Reserch on Right of Way of Necessity Under the Sri Lankan Essay

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The governing principle is that a right of way of necessity can be claimed no further than the actual necessity of the case demands. In the leading South African case of Peacock v. Hodges[3] gave the effect to this principle.

After that this rule was adopted to each and every case where the right of way of necessity claims.

Actual necessity is a question of fact which should be decided case by case. In Amarasuriya v. S. I.

Perera[4] the plaintiff instituted an action claiming a right of cart-way of necessity over the land of the defendants. The cart-way claimed is 10 feet wide and nearly 75 yards long. The plaintiff bases his claim on two grounds :- (1) that he lives in a house on the land and that he owns a car purchased in 1930 and (2) that it is necessary to employ carts to take the produce of the land.

According to the evidence the plaintiff bought this land less than 4 years before the institution of this action. It was a bare land at the time. He put up a house about 3 years after his purchase and lived there with his wife for about 4 months and then the wife went to live at Moratuwa.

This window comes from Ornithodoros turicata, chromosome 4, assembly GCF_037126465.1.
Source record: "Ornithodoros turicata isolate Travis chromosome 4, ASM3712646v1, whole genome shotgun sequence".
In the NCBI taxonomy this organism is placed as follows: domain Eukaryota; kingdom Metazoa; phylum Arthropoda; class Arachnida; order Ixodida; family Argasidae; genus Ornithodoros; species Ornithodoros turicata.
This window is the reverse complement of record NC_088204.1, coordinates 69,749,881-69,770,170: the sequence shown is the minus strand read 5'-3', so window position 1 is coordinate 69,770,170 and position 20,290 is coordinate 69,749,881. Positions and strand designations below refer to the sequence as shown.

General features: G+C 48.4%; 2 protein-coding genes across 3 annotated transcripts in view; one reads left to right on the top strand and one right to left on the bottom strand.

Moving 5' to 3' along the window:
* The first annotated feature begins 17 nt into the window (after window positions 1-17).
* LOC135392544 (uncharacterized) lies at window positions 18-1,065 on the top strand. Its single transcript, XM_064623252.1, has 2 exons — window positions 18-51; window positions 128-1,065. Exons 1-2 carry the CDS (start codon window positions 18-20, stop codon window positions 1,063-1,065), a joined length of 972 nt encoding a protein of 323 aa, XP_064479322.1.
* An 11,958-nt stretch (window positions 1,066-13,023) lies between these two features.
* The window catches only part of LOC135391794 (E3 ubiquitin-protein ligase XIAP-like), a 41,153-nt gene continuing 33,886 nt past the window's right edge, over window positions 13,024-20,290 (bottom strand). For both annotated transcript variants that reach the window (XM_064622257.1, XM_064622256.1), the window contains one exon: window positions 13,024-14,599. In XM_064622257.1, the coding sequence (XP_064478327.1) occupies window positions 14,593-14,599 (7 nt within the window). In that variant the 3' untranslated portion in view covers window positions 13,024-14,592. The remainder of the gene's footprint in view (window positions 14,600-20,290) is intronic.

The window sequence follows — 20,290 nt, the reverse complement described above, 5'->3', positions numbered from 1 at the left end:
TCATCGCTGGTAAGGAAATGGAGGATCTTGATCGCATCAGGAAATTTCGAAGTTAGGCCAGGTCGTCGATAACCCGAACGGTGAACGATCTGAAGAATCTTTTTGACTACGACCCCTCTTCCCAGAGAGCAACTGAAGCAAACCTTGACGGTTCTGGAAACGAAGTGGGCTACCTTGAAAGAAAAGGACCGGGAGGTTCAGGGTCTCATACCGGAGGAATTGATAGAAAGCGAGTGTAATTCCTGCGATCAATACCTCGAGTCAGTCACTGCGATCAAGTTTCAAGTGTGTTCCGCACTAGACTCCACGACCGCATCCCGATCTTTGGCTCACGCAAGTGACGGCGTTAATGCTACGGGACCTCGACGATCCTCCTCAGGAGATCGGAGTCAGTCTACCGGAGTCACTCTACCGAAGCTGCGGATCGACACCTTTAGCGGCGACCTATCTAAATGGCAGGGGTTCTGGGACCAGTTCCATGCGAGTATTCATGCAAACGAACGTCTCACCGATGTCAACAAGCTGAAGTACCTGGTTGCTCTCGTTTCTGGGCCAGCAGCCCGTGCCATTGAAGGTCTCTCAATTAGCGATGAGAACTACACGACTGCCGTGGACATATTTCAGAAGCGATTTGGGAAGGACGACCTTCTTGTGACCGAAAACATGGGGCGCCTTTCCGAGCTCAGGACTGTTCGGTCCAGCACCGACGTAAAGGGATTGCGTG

The plaintiff does not say in his evidence that he continued to live in the house after his wife went to Moratuwa. The evidence for the defendant is that the plaintiff is not living now on the land. In any event the plaintiff is a Government Servant and it is not unlikely that he will be transferred within a few years from this station to another station.

The plaintiff did not construct a garage for his car on this land. He built a garage on an adjoining land of which his mother is said to own an undivided share.

The plaintiff himself admits that there was no cart road to the land before his purchase. The evidence does not show any good reason why the plaintiff should not walk to the garage on the adjoining land and drive the car from there. Based on that evidence Wijeyewardene J. decided that there is no actual necessity to grant the right of cart way by necessity to the Plaintiff Respondent.

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